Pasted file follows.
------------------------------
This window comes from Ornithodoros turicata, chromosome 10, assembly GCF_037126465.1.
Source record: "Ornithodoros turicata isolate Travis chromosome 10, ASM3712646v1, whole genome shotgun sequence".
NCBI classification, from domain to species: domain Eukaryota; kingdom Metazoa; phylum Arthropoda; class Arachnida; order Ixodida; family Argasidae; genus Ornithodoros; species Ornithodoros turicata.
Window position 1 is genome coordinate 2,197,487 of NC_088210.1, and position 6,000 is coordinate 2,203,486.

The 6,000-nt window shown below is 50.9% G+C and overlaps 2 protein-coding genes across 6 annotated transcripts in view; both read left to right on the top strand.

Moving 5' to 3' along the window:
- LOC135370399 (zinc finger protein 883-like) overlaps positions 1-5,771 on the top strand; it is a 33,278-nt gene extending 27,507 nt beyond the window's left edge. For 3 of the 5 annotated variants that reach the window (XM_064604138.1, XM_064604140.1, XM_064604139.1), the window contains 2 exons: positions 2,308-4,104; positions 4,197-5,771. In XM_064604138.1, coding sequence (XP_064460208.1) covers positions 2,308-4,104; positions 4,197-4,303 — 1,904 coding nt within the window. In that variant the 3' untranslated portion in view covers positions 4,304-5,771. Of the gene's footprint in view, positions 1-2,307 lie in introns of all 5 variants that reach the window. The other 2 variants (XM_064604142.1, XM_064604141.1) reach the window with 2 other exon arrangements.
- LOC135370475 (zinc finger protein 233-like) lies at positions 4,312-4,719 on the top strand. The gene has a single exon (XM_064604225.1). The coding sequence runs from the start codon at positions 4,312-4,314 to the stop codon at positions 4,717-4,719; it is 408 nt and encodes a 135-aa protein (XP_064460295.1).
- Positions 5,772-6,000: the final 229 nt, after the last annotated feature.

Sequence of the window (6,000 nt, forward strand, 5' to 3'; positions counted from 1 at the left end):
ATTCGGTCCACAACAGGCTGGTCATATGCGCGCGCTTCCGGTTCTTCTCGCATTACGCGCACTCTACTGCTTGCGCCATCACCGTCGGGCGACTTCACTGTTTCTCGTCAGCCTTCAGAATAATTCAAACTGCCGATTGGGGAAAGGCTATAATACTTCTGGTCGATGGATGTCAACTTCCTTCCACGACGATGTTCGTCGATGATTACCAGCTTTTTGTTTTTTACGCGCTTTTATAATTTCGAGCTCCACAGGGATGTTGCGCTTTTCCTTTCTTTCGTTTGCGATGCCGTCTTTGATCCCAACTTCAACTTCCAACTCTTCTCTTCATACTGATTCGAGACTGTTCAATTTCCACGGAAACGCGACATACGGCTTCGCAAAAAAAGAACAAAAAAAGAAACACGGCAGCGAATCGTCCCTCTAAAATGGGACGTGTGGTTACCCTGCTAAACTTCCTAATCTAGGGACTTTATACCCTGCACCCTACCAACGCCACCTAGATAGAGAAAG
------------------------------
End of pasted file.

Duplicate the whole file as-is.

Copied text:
This window comes from Ornithodoros turicata, chromosome 10, assembly GCF_037126465.1.
Source record: "Ornithodoros turicata isolate Travis chromosome 10, ASM3712646v1, whole genome shotgun sequence".
NCBI classification, from domain to species: domain Eukaryota; kingdom Metazoa; phylum Arthropoda; class Arachnida; order Ixodida; family Argasidae; genus Ornithodoros; species Ornithodoros turicata.
Window position 1 is genome coordinate 2,197,487 of NC_088210.1, and position 6,000 is coordinate 2,203,486.

The 6,000-nt window shown below is 50.9% G+C and overlaps 2 protein-coding genes across 6 annotated transcripts in view; both read left to right on the top strand.

Moving 5' to 3' along the window:
- LOC135370399 (zinc finger protein 883-like) overlaps positions 1-5,771 on the top strand; it is a 33,278-nt gene extending 27,507 nt beyond the window's left edge. For 3 of the 5 annotated variants that reach the window (XM_064604138.1, XM_064604140.1, XM_064604139.1), the window contains 2 exons: positions 2,308-4,104; positions 4,197-5,771. In XM_064604138.1, coding sequence (XP_064460208.1) covers positions 2,308-4,104; positions 4,197-4,303 — 1,904 coding nt within the window. In that variant the 3' untranslated portion in view covers positions 4,304-5,771. Of the gene's footprint in view, positions 1-2,307 lie in introns of all 5 variants that reach the window. The other 2 variants (XM_064604142.1, XM_064604141.1) reach the window with 2 other exon arrangements.
- LOC135370475 (zinc finger protein 233-like) lies at positions 4,312-4,719 on the top strand. The gene has a single exon (XM_064604225.1). The coding sequence runs from the start codon at positions 4,312-4,314 to the stop codon at positions 4,717-4,719; it is 408 nt and encodes a 135-aa protein (XP_064460295.1).
- Positions 5,772-6,000: the final 229 nt, after the last annotated feature.

Sequence of the window (6,000 nt, forward strand, 5' to 3'; positions counted from 1 at the left end):
ATTCGGTCCACAACAGGCTGGTCATATGCGCGCGCTTCCGGTTCTTCTCGCATTACGCGCACTCTACTGCTTGCGCCATCACCGTCGGGCGACTTCACTGTTTCTCGTCAGCCTTCAGAATAATTCAAACTGCCGATTGGGGAAAGGCTATAATACTTCTGGTCGATGGATGTCAACTTCCTTCCACGACGATGTTCGTCGATGATTACCAGCTTTTTGTTTTTTACGCGCTTTTATAATTTCGAGCTCCACAGGGATGTTGCGCTTTTCCTTTCTTTCGTTTGCGATGCCGTCTTTGATCCCAACTTCAACTTCCAACTCTTCTCTTCATACTGATTCGAGACTGTTCAATTTCCACGGAAACGCGACATACGGCTTCGCAAAAAAAGAACAAAAAAAGAAACACGGCAGCGAATCGTCCCTCTAAAATGGGACGTGTGGTTACCCTGCTAAACTTCCTAATCTAGGGACTTTATACCCTGCACCCTACCAACGCCACCTAGATAGAGAAAG